Wow, Air Canada really came through for this kid, regardless of his crazy parents. His parents keep referring him as “dying”. That must make him feel great when he wakes up in the morning. Second of all, you guys are aware that baggage handlers arent Air Canada employees right? Also, who is to say what condition the chair was in when AC got it. Sounds like his parents are broke and relying on charity so they probably had no $$ to fix his chair, so why not come up with this scam to get it fixed. The whole thing is crazy, I feel bad for this kid but more so, I feel bad for Air Canada. A rational corporation having to deal with irrational parents with a “dying” (ya right) child.

    • Lisa Barone

      It sickens me to have even approved this comment, but I guess you’re entitled to it. I wouldn’t want to live in the world you see.

    • TLColson

      tobs – REALLY?

      “What condition the chair was in?” – I’d say it was “usable” since it got him to the plane. Once arriving in NYC, it was “unusable”, and therefore damaged. The airline had the responsibility for that.

      I sincerely hope you never have to cope with the loss of a child due to an illness that has no cure. Do your research dude. Its not like Tanner’s illness is in any way secret. That’s just callous.

      • tobs

        Coltron, Like I said, you do realize its airport personel who handle baggage that go onto a plane and not the carriers employees? Of course you wouldnt know this cause you consider social media as fact. Try researching this stuff for yourself.

        • James Svoboda

          nobs, the last couple of times I flew, I recall the airline charging me for getting my bags to the final destination. I would think that by way of the flier paying the air carrier for the transportation of the baggage, that the responsibility for the condition and delivery of the items would fall to the airline. The same way that a general contractor is held responsible for the work of their employees and sub-contractors.

          • tobs

            I never said Air Canada wasnt responsible, they obviously took responsibility. I said it may not have been their employees who caused the damage, but because they are an honest company, they took responsibility anyway. If anything, they went above and beyond what they had to do.

  • Suthnautr

    I know the odds in gambling are always with the house – but even gambling establishments know “you win some and you lose some” – a thing so widely seen as immoral – The bean counters in control over at Air Canada quite obviously think that losing some (losing anything) just shouldn’t be a part of their brand of business at all.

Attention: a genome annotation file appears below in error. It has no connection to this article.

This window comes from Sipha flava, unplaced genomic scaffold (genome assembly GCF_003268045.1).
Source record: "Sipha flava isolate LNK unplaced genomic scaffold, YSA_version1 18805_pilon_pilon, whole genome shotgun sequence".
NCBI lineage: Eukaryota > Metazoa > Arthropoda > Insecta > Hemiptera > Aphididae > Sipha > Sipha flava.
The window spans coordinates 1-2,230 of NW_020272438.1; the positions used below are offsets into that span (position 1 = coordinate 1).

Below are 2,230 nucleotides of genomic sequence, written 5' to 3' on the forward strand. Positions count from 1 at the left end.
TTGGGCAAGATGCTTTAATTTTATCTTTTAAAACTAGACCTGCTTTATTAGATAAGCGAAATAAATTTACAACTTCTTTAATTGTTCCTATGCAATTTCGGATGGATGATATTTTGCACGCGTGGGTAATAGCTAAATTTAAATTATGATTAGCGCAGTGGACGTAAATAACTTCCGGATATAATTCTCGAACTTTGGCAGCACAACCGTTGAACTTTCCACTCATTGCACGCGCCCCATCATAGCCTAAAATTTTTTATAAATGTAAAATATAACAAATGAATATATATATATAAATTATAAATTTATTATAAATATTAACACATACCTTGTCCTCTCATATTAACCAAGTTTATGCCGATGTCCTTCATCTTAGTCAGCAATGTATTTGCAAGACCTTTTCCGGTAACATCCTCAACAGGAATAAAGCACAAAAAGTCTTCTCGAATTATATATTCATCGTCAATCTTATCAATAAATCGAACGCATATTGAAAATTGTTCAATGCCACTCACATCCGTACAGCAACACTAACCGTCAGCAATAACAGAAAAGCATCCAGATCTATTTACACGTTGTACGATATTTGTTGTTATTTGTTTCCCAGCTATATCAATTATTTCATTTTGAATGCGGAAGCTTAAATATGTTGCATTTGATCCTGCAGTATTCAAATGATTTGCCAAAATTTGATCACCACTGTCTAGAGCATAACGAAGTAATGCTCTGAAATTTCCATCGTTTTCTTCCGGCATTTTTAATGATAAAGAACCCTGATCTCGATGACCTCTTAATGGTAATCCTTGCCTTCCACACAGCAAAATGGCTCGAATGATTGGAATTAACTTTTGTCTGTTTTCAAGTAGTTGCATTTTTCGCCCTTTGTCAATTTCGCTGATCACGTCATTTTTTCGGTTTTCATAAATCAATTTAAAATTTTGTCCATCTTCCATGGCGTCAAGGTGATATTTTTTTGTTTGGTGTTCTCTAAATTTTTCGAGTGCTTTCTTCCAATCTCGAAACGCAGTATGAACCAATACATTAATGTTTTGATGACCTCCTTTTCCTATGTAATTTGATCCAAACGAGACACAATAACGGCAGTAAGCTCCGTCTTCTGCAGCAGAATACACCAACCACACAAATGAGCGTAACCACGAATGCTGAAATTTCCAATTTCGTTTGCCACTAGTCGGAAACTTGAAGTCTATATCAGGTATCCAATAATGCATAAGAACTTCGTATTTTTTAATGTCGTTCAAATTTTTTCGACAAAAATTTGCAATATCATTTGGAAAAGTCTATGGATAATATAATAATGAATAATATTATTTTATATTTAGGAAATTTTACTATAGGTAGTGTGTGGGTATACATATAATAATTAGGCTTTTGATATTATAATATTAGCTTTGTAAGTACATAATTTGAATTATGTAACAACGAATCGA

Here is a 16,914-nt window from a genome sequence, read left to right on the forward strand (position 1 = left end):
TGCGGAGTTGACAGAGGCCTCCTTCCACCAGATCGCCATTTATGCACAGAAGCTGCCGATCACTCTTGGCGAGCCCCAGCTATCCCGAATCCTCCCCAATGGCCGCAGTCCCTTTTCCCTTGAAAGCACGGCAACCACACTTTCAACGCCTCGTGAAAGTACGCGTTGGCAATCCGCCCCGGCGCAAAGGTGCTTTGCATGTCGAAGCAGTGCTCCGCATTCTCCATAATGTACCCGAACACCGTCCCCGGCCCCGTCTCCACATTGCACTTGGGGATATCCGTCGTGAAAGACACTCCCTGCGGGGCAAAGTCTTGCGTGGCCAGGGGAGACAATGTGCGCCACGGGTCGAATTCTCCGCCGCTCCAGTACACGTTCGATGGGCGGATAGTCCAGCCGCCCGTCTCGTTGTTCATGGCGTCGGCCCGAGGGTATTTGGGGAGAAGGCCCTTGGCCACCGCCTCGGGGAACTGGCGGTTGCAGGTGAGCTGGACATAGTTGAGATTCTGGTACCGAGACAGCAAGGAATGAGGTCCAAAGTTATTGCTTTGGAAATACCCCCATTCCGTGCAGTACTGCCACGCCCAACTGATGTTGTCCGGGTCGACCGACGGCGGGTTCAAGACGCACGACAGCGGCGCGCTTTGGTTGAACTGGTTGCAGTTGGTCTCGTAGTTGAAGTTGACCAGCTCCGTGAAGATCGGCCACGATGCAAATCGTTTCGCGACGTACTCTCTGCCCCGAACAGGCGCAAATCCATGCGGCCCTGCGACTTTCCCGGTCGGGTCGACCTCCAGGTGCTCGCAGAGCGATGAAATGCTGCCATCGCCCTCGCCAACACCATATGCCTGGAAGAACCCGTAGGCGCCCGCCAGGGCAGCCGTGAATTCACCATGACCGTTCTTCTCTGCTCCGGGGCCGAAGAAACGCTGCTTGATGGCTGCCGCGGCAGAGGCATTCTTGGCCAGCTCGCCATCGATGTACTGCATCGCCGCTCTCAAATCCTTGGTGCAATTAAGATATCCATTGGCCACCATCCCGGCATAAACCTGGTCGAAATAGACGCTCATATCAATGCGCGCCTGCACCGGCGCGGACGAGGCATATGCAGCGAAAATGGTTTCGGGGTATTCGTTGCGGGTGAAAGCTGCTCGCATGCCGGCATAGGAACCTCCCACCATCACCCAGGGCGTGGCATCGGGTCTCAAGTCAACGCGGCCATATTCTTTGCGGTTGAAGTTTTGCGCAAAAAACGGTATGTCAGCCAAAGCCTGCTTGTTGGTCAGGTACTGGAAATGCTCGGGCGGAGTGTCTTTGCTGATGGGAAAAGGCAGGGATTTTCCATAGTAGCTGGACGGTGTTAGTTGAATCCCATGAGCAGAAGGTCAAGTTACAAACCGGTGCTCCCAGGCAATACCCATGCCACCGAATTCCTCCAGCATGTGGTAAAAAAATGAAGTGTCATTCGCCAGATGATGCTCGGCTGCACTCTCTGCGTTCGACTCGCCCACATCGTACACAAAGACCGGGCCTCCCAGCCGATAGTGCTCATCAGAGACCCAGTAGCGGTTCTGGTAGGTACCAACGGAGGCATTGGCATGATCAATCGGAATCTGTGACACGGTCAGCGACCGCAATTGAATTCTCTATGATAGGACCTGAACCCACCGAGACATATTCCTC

Whoever got the call passed the ball instead of hanging on and following it up the line to the top and seeing to it that it was handled right – an emergency – a dying child’s last wishes and a broken machine and crushed dreams. I had a job like that once in NYC working for the Intrepid Sea Air Space Museum. The Fallen Heroes Fund email system didn’t work for months and hundreds of thousands to millions in donations to the fund were being lost – I stayed with it, I stuck my neck out, I got the email system working by calling the 3rd party contractor at his home on his cell after hours and telling him that if he couldn’t get it fixed to give me the password to the account and it would be fixed by me personally. The fallen heroes fund (linked to on @Sugarrae’s web site) had its email system back again by the following day – and I was out of a job by the end of that week. I took it to court and won and you know what? Even if I hadn’t won I’d do it again. Take care of sick and dying people if you screw up their stuff so it doesn’t work, Air Canada – make it a policy – it’s just the right thing to do!

  • Melinda

    All I have to say is that when I read this blog this morning, there were only 9 posts at the time, and Lisa hadn’t responded to any of them yet. Maggie’s was the first post.

  • James

    Looking at the timescales, I’m not sure I agree with the notion that AC didn’t act until the internet attacked. Tell me if I’m missing something.

    From the ‘AC broke the chair tweet’ to the ‘Got the Chair back’ tweet, looks like 21-22 hours all told. That is a pretty short window to:

    – Find someone who can fix the chair
    – Get the chair to fixer
    – Get the chair fixed
    – Get the chair back to Tanner

    From what I can tell, their biggest crime (other than breaking the chair in the first place), was not keeping in touch with the family throughout those 22 hours – They promised to find a stand in chair, but they didn’t tell the family when they dropped it off at the hotel, who then couldn’t tell them that it was inadequate; they didn’t provide the family with a means of contacting the right people at AC, instead leaving them to deal with standard customer service reps, who wouldn’t know the specifics; they didn’t contact the family via twitter until a couple of hours before the chair was returned.